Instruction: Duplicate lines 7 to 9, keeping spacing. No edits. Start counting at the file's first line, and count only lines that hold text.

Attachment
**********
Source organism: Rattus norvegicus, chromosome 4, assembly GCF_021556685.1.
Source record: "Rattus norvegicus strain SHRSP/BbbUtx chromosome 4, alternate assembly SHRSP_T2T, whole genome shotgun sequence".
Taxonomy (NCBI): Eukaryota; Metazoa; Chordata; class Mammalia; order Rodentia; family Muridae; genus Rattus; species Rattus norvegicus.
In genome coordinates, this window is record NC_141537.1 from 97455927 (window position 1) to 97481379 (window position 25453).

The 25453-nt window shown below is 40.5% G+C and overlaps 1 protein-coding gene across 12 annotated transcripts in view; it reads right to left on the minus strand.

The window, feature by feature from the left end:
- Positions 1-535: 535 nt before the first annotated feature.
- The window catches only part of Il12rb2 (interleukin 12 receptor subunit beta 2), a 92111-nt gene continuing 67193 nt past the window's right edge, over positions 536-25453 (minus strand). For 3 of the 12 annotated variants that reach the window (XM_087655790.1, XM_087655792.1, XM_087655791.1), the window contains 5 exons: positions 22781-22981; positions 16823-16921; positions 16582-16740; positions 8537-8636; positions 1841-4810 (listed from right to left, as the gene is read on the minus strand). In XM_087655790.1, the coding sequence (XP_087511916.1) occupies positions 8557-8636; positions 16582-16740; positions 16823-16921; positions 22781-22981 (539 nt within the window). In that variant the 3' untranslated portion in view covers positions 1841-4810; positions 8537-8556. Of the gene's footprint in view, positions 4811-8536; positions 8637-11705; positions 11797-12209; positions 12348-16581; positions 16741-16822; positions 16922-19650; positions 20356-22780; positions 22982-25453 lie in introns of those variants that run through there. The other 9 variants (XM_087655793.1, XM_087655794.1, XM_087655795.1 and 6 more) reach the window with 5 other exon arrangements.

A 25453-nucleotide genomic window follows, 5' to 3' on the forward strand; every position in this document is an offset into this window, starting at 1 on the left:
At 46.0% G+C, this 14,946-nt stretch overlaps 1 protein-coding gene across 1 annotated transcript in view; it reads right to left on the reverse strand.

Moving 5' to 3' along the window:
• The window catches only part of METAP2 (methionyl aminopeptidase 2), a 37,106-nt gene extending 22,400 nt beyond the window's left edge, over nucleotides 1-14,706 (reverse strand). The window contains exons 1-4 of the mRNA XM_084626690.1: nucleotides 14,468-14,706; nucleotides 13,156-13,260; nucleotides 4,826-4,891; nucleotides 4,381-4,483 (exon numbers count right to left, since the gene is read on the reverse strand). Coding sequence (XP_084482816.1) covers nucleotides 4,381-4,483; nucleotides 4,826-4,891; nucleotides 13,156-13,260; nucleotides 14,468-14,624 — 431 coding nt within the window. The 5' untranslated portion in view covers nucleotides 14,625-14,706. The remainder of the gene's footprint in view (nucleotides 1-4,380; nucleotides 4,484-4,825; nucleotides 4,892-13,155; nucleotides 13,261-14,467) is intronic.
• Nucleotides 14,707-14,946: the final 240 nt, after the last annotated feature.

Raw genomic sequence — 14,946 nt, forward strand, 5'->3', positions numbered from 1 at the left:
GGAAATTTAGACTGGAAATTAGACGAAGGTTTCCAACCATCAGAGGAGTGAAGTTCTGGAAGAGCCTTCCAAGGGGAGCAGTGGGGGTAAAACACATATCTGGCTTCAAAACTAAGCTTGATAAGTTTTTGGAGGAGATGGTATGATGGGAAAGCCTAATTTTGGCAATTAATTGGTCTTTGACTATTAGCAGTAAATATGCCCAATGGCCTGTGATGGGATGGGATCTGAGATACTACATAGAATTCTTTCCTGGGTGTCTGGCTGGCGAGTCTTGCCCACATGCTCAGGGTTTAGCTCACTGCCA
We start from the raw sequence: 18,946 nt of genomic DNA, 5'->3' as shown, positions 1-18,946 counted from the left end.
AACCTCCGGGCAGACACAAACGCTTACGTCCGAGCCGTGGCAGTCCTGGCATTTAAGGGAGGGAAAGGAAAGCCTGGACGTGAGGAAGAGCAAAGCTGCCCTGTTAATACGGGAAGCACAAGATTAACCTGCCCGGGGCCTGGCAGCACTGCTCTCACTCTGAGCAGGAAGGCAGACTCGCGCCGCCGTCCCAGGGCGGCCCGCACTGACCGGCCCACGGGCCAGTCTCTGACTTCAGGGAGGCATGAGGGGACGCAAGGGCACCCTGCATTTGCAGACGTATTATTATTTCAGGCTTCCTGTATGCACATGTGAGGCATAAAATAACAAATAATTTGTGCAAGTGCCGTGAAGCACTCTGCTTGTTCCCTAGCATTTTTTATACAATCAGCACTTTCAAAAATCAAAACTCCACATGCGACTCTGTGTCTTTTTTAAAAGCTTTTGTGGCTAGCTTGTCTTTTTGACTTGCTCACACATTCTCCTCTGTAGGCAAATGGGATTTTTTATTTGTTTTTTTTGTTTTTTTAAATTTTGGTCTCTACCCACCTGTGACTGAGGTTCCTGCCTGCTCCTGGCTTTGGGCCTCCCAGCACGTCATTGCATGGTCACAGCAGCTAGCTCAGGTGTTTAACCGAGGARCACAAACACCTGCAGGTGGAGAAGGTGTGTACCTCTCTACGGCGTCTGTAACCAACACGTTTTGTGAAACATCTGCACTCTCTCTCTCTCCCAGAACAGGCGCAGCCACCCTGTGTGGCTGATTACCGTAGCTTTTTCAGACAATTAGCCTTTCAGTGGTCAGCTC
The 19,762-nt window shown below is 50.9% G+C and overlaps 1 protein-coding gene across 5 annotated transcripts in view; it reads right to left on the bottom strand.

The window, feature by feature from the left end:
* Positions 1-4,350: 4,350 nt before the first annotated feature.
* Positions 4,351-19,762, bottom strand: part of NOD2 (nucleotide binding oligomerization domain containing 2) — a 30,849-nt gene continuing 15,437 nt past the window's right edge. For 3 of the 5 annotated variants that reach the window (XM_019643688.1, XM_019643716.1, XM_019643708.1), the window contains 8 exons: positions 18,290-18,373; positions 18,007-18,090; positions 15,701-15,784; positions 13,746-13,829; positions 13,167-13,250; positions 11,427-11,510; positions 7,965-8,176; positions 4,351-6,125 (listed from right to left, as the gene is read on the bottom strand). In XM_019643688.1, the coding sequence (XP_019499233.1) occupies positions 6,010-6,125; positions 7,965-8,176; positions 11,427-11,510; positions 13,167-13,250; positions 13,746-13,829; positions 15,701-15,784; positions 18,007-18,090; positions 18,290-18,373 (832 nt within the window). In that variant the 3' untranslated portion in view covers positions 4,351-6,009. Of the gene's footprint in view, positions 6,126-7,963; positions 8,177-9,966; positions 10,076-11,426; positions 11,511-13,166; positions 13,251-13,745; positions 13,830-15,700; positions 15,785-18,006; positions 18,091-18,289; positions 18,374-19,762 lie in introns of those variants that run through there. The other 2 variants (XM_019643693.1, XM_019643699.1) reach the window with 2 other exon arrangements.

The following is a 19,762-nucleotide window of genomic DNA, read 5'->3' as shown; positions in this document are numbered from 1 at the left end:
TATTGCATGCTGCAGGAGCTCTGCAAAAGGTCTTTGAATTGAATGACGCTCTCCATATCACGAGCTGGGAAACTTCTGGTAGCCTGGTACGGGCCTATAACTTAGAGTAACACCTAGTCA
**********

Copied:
- Positions 1-535: 535 nt before the first annotated feature.
- The window catches only part of Il12rb2 (interleukin 12 receptor subunit beta 2), a 92111-nt gene continuing 67193 nt past the window's right edge, over positions 536-25453 (minus strand). For 3 of the 12 annotated variants that reach the window (XM_087655790.1, XM_087655792.1, XM_087655791.1), the window contains 5 exons: positions 22781-22981; positions 16823-16921; positions 16582-16740; positions 8537-8636; positions 1841-4810 (listed from right to left, as the gene is read on the minus strand). In XM_087655790.1, the coding sequence (XP_087511916.1) occupies positions 8557-8636; positions 16582-16740; positions 16823-16921; positions 22781-22981 (539 nt within the window). In that variant the 3' untranslated portion in view covers positions 1841-4810; positions 8537-8556. Of the gene's footprint in view, positions 4811-8536; positions 8637-11705; positions 11797-12209; positions 12348-16581; positions 16741-16822; positions 16922-19650; positions 20356-22780; positions 22982-25453 lie in introns of those variants that run through there. The other 9 variants (XM_087655793.1, XM_087655794.1, XM_087655795.1 and 6 more) reach the window with 5 other exon arrangements.

A 25453-nucleotide genomic window follows, 5' to 3' on the forward strand; every position in this document is an offset into this window, starting at 1 on the left: